We saw all the usual suspects and I couldn’t help thinking that I should be saying goodbye to all of my fishy friends. Porcupine puffers, balloon fish and three, yes three different species of eels in one dive, green, white spotted and brown morays. There were pudding wives, creole fish, parrotfish, black durgons, ocean triggerfish and some pipefish at the surface.

It was a wonderful way to end my trip until I got out of the water, took off my fins and saw the tops of my feet. Blisters, that had turned into bleeding open sores on both of my feet. Ouch, but luckily I could wear flip flops for the trip home. They have since healed and left only a few small scars.

Just one of the many memories, and ones that will always remind me of that last-minute decision to dive in St. Lucia. It was worth the scars and I would do it again, in a heartbeat!

Scuba Diving in St Lucia

I’ll be back. * Photo: Elysa Leonard

Top 5 Takeaways for Diving in St. Lucia

  1. St. Lucia is a great location for a dive trip! Fantastic diving, lots of fish, healthy reef.
  2. If you schedule a few extra days of diving, an Island Windjammer cruise is a great option for divers.
  3. If is okay if you don’t speak French because everyone can learn to speak Fish!
  4. Don’t judge a book by its cover, especially when selecting snorkel locations! Trust your cruise manager.
  5. When diving, make sure that your fins fit properly!

quirkycruise bird

 

 

I would like to dedicate this article in memory of Phillipe Borac who recently passed away and to Laurence who is carrying on without him. I feel lucky and privileged to have shared a fabulous day with both of you. It is a day and a memory I will never forget. You shared a small window into your special world, showing me some of some very special places not many get to see and I want to thank you for that. Laurence, I hope to be back and diving with you again soon. Phillipe may you rest in peace, you have given so much to so many. Thank you.

Scuba Diving in St. Lucia

RIP Philippe

Don’t miss a post, subscribe to QuirkyCruise.com for monthly updates!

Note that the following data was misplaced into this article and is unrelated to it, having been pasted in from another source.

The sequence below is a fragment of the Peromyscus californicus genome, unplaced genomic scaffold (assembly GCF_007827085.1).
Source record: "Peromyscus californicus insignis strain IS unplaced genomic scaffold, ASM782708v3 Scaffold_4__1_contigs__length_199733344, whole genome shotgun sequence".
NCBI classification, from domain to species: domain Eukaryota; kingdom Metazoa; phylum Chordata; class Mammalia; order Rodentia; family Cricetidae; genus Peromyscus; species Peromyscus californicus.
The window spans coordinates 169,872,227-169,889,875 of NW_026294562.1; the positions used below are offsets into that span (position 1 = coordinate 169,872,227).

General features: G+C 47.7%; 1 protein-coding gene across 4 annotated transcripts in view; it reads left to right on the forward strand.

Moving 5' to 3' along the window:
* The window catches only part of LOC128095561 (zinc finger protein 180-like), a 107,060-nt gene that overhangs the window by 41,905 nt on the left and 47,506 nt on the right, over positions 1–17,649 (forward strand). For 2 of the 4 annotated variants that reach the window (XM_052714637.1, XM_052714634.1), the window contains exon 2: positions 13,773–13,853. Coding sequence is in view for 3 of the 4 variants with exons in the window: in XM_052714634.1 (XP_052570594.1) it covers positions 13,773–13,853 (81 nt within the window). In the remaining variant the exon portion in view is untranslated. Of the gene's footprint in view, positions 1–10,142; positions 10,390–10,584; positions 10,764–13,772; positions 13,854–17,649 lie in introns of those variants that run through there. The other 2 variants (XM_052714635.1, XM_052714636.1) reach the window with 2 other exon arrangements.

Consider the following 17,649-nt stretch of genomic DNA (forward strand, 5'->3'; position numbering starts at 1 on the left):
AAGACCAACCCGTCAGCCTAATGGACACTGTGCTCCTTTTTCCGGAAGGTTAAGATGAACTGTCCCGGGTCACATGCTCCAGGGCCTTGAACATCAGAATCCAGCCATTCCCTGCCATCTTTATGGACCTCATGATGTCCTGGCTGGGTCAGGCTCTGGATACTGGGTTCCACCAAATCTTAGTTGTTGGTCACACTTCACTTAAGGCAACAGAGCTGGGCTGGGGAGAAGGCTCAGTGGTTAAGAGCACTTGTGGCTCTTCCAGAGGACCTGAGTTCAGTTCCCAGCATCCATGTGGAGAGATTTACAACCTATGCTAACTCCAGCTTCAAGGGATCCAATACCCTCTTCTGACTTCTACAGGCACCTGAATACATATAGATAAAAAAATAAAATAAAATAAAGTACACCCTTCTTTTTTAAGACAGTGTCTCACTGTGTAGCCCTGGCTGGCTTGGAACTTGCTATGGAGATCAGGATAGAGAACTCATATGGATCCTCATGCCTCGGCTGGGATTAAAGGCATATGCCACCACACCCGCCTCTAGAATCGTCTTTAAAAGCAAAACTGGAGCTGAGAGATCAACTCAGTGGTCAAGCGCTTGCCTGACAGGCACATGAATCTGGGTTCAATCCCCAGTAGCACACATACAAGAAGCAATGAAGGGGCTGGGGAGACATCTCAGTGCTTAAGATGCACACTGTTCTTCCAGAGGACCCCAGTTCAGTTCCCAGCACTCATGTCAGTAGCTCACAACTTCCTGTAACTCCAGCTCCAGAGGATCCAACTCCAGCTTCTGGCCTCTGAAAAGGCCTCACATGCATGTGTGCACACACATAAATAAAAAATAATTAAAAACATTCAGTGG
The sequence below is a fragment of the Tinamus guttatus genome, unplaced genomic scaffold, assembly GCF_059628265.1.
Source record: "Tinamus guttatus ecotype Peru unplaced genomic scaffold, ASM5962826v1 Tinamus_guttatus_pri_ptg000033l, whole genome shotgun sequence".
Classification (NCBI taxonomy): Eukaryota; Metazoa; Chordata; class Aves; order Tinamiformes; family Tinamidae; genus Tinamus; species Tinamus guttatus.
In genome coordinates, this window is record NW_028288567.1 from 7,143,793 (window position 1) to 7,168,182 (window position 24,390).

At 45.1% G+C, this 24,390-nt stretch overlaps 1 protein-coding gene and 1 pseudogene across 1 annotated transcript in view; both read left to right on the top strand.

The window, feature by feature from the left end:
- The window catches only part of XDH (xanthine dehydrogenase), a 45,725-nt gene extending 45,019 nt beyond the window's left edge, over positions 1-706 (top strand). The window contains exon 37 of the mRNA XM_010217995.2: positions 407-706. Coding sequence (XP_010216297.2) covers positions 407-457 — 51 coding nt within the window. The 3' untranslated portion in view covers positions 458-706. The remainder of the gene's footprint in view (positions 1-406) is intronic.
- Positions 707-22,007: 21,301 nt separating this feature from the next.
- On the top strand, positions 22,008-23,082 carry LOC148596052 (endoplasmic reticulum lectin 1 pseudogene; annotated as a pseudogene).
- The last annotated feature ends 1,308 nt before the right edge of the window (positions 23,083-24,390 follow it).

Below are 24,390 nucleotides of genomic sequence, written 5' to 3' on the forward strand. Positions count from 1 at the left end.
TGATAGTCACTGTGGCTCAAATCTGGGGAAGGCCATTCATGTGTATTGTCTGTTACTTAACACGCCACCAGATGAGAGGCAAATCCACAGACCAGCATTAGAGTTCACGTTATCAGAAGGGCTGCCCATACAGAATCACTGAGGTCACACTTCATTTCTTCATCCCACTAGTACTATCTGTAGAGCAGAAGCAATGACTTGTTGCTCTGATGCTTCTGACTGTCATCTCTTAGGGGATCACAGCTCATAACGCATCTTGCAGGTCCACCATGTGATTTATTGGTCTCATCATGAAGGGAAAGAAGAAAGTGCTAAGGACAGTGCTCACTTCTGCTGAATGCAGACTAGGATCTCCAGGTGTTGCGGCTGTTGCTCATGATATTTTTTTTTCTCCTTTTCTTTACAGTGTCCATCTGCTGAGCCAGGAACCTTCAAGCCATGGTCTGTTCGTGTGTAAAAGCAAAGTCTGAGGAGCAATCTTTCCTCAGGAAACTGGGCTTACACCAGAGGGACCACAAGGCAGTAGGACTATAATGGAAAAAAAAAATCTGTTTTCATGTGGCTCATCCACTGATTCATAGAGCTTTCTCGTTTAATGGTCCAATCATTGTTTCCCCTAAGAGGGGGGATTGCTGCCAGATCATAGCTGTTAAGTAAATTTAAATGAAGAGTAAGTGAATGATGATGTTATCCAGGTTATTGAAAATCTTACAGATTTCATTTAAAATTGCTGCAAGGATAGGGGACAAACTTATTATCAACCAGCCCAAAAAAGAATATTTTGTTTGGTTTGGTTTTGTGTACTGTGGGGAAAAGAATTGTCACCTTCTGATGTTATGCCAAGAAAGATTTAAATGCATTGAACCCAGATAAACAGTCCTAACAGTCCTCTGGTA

© This article is protected by copyright, no part may be reproduced by any process without written permission from the author. All Rights Reserved. QuirkyCruise.com.

Island Windjammers Cruise Giveaway

QuirkyCruise Island Windjammers Cruise Giveaway

Boy do Heidi and Ted  love saying … “And the Winner Is” …

We’re excited to announce the winner of our Island Windjammers Caribbean cruise giveaway is Gail Whitworth from the USA!

Gail and her guest will enjoy a free 6-night Caribbean sailing-ship cruise for 2 with Island Windjammers.

When Gail found out she was the winner of our free Island Windjammers cruise a few weeks ago, chosen at random, she of course was thrilled. She responded to us saying:

“What a wonderful morning surprise! I cannot believe my luck! I am excited beyond words to take this cruise and already contacted and invited my best friend of 60 years, who loves to sail. Sadly, my husband died recently and would have loved to have been soaking it all up. Rest assured, the snorkeling would have been the cherry on top, just as it will be for my friend Sheilagh. Thank you so much for this glorious lift to my day! Gail”

QuirkyCruise Island Windjammers Cruise Giveaway

Dream Tobago Cays. * Photo: Island Windjammers

Windward Islands

Gail and her friend look forward to a relaxing week tootling around the Caribbean. She’s chosen a 6-night Windward Islands itinerary aboard the Vela round-trip from gorgeous Grenada and visiting awesome un-touristy Bequia, Carriacou, Mayreau, Tobago Cays, and Union Island. Talk about amazing beaches!!

Watch this space for highlights of her trip once she’s back!

And stay tuned for our next QuirkyCruise “Who Wants to Live the Life of a Travel Writer” free cruise giveaway during the month of March. Our partner for March’s cruise giveaway is “CroisiEurope Cruises” and they’re giving the lucky winner a 7-night Danube River cruise around-trip from Vienna, Austria!! 👏🏼😍👏🏼

Island Windjammers Cruise Giveaway

Island Windjammers is all about island hopping, beach bumming and floating around the deep blue sea. * Photo: Island Windjammers

 

Island Windjammers is one of our favorite small-ship quirky lines. Here’s our review of them:

Remember Windjammer Barefoot Cruises? Enormously popular in the ‘80s and ‘90s for its ultra-casual, rum-fueled Caribbean sailing adventures, the line folded in 2008, leaving thousands of loyal passengers sad and landlocked. Enter Island Windjammers. Launched in 2009 by and for Windjammer Barefoot regulars when they got together to buy the 101-foot brigantine schooner DIAMANT, the line is a more mature version of its barefoot predecessor, operating truly intimate sailing adventures that tootle around the quieter corners of the Caribbean, far from the megaship mega-crowds. Sure, there’s still plenty of rum punch and Red Stripes consumed, but the volume of the party has been turned way down to just the perfect level. (Island Windjammers is not to be confused with Sail Windjammer, a one-ship line that operates the 72-pax Mandalay, formerly of the Windjammer Barefoot Cruises fleet.) Read the rest of the review here.

 

Don’t miss a post, subscribe to QuirkyCruise.com for monthly updates!  

© This article is protected by copyright, no part may be reproduced by any process without written permission from the author. All Rights Reserved. QuirkyCruise.com.

Island Windjammers

Articles About Island Windjammers

Scuba Diving in St. Lucia
Caribbean Scuba Diving + Island Windjammers Cruise. By Elysa Leonard. Excited and ready for an adventure, I left my land-locked ...
Read More
Island Windjammers Cruise Giveaway